Thursday, 5 March 2020
Department of Communications, Climate Action and Environment
Energy Schemes Data
1014. To ask the Minister for Communications, Climate Action and Environment the number of households that have benefitted from the warmth and well-being pilot scheme; the average cost per home; and his plans to expand the pilot scheme to areas outside of Dublin 8, 10, 12, 22 and 24. [3492/20]
1015. To ask the Minister for Communications, Climate Action and Environment the number of households that have benefitted from the SEAI deep retrofit pilot scheme; and the average cost per home. [3493/20]
I propose to take Questions Nos. 1013 to 1015, inclusive, together.
The Government’s Climate Action Plan commits to reviewing and redesigning the existing grant schemes to ensure alignment with Government climate objectives and value for money. The Plan also sets an ambitious target of 500,000 energy efficiency retrofits by 2030. Achievement of this target will be supported by the Project Ireland 2040 allocation of €3.7 billion as well as the range of measures identified in the Plan.
To deliver our Climate Action Plan target of 500,000 housing upgrades by 2030, we will develop a new retrofitting delivery model. Our plan will:
- Group homes in the same area together to drive down cost
- Start with social homes owned by the local authorities, but will embrace privately owned homes in the wider community
- Develop smart finance options (e.g. loan guarantee models)
- Introduce easy pay back models (e.g. through your utility bill)
Budget 2020 provided €20 million to commence this process, starting with groups of social homes in the Midlands to be upgraded at the same time. Private homeowners will be encouraged to participate through the provision of SEAI grants. The selection of the Midlands to start rolling out this plan is ideal because of the structural changes occurring there.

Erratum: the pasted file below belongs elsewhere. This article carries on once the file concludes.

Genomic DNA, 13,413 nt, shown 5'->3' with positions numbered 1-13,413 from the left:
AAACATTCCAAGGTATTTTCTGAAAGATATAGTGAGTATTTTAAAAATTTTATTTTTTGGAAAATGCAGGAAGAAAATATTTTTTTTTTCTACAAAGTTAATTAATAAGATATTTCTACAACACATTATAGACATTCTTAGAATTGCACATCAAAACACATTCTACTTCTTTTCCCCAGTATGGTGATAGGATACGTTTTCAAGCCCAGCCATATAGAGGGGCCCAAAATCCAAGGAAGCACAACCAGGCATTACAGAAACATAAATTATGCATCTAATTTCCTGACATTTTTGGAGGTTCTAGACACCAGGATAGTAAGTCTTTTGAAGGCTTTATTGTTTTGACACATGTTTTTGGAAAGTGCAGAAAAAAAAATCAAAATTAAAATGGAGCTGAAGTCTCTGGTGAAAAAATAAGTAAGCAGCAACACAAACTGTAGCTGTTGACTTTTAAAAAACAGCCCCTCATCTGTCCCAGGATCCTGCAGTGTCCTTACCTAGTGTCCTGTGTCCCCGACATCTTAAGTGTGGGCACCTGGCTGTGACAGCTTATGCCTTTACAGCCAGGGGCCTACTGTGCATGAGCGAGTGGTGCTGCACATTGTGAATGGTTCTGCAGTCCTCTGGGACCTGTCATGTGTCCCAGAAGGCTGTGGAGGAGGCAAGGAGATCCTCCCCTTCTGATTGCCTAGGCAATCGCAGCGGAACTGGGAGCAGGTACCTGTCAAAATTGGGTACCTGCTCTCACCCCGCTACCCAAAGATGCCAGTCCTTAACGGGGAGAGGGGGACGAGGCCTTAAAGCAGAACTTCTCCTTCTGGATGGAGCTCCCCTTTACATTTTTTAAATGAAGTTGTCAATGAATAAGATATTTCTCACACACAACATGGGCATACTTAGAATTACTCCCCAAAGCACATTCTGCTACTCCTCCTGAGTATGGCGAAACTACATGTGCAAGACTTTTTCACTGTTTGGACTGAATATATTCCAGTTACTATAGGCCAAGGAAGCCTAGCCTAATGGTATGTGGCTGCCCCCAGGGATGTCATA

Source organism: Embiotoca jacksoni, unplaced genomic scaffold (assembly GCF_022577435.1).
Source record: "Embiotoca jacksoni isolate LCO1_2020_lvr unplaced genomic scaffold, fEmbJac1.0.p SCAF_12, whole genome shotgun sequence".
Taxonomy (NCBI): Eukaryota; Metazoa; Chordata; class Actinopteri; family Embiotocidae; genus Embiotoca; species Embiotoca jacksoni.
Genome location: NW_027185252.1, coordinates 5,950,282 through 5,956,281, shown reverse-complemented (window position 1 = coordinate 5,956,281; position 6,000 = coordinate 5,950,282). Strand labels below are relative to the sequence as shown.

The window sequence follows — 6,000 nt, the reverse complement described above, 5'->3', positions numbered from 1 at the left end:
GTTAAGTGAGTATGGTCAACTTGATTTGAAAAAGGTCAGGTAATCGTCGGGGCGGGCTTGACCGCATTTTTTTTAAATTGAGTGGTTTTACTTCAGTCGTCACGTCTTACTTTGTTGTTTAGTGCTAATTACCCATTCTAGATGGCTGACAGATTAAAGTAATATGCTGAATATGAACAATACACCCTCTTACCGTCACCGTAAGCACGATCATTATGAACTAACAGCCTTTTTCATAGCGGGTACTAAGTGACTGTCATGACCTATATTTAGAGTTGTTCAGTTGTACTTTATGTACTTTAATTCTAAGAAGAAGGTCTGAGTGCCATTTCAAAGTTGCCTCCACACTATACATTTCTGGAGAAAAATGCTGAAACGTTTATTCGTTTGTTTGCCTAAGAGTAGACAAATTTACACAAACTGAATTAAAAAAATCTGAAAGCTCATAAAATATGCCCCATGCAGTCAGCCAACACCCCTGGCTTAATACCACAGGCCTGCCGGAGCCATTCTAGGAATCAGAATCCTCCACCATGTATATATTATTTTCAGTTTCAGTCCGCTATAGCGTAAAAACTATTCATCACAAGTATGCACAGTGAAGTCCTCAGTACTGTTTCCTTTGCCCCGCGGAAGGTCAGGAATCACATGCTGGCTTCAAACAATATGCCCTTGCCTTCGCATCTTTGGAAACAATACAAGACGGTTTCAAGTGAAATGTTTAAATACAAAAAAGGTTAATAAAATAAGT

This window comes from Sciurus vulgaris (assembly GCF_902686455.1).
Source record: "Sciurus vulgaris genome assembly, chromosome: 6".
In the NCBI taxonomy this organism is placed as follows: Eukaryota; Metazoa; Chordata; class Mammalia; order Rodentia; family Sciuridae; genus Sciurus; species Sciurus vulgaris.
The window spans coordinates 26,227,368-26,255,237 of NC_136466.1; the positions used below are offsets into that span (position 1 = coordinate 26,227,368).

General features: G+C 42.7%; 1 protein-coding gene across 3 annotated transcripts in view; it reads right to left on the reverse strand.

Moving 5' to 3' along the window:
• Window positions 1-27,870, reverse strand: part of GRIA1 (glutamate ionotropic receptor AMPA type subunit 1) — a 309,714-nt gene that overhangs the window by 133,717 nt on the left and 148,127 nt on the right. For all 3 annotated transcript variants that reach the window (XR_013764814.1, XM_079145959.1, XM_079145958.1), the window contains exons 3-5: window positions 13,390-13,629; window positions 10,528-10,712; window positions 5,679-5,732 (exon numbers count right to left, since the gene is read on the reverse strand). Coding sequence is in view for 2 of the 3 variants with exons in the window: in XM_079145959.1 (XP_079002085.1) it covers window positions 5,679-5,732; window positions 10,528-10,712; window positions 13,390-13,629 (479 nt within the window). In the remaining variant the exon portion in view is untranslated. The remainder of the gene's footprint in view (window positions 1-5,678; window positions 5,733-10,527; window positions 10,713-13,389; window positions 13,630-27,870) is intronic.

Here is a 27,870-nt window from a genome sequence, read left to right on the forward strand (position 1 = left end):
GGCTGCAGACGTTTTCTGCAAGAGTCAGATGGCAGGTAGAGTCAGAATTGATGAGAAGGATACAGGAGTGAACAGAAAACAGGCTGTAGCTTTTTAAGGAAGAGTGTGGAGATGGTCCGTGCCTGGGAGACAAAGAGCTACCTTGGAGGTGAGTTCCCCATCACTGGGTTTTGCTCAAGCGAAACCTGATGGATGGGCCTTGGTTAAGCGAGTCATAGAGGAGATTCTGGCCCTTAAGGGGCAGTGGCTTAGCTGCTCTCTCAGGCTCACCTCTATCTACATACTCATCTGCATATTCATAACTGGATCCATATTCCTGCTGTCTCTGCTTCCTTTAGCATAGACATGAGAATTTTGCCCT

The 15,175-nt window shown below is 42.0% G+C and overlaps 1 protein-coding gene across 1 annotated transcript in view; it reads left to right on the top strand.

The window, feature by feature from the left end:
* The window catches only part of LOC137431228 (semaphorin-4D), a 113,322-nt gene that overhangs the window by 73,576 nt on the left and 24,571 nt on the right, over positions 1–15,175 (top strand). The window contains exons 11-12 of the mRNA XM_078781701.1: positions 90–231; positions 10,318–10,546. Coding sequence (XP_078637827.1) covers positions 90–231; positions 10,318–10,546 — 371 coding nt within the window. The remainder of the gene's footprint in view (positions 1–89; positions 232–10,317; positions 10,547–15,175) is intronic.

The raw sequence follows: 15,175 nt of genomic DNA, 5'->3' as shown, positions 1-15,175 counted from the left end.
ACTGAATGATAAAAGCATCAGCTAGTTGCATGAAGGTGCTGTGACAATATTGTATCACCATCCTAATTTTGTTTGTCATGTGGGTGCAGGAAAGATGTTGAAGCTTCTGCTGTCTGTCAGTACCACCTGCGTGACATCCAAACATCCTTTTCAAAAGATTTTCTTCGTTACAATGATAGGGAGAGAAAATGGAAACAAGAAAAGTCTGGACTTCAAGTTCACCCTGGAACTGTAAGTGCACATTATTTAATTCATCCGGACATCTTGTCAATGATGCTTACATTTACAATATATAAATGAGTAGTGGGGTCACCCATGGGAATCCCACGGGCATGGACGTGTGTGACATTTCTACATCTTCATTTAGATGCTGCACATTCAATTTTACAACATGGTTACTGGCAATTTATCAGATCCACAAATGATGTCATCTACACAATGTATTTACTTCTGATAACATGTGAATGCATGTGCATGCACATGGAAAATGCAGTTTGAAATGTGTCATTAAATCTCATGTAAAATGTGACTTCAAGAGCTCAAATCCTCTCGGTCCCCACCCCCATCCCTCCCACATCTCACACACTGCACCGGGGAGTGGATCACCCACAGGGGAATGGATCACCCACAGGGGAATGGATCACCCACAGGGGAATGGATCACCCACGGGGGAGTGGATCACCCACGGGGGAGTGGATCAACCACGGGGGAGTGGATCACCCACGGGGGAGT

A cross-Departmental Taskforce that will drive the achievement of the Climate Action Plan target has been established. Development of the new model is being informed by the experience from existing schemes in Ireland including the Warmth and Wellbeing and Deep Retrofit Pilot schemes as well as best practice in other jurisdictions and extensive stakeholder consultation and engagement.
Government currently funds a number of grants and support schemes that are helping homeowners and businesses to improve the energy efficiency of their properties. The budget for these schemes in 2020 is €146 million (capital and current), which is a record level of funding.
The Better Energy Homes Scheme provides fixed grants covering approximately 30% of the cost of works being carried out by a homeowner. Grants are provided for a range of measures including attic insulation, wall insulation, heat pumps, heating controls, solar thermal panels and accompanying Building Energy Rating (BER). Grants range from €300 for attic insulation up to €6,000 for external insulation of a detached home. Full details of the amounts available towards each measure are available on SEAI’s website: . In 2019, 18,531 homes received energy efficiency grants through this scheme with an average grant amount per home of €1,238.
The Warmth and Wellbeing pilot scheme is aiming to objectively measure and validate the health and wellbeing impacts of improving the living conditions of vulnerable people living in energy poverty with chronic respiratory conditions. Since 2016 1,244 homes have received free upgrades to their homes, including attic and wall insulation, window and door replacement and heating system upgrades where needed. According to SEAI, the average cost per home completed to date is €22,800. An independent analysis is being carried out by the London School of Hygiene and Tropical Medicine, in collaboration with the Health Service Executive.
The Deep Retrofit Pilot Scheme was launched in 2017 as a time bound pilot to investigate the challenges and opportunities of deep retrofit in Ireland. The scheme closed for applications in July 2019. To date 325 homes have all been upgraded to an A3 Building Energy Rating. According to SEAI, the average capital cost of works per home completed to date is €54,047. Government funding of 50% of the cost (including project management and consultancy costs) was made available (with uplift to 95% of the cost for those at risk of energy poverty). The average grant paid was therefore €31,778 per home completed. Initial findings from the pilot are available on SEAI's website: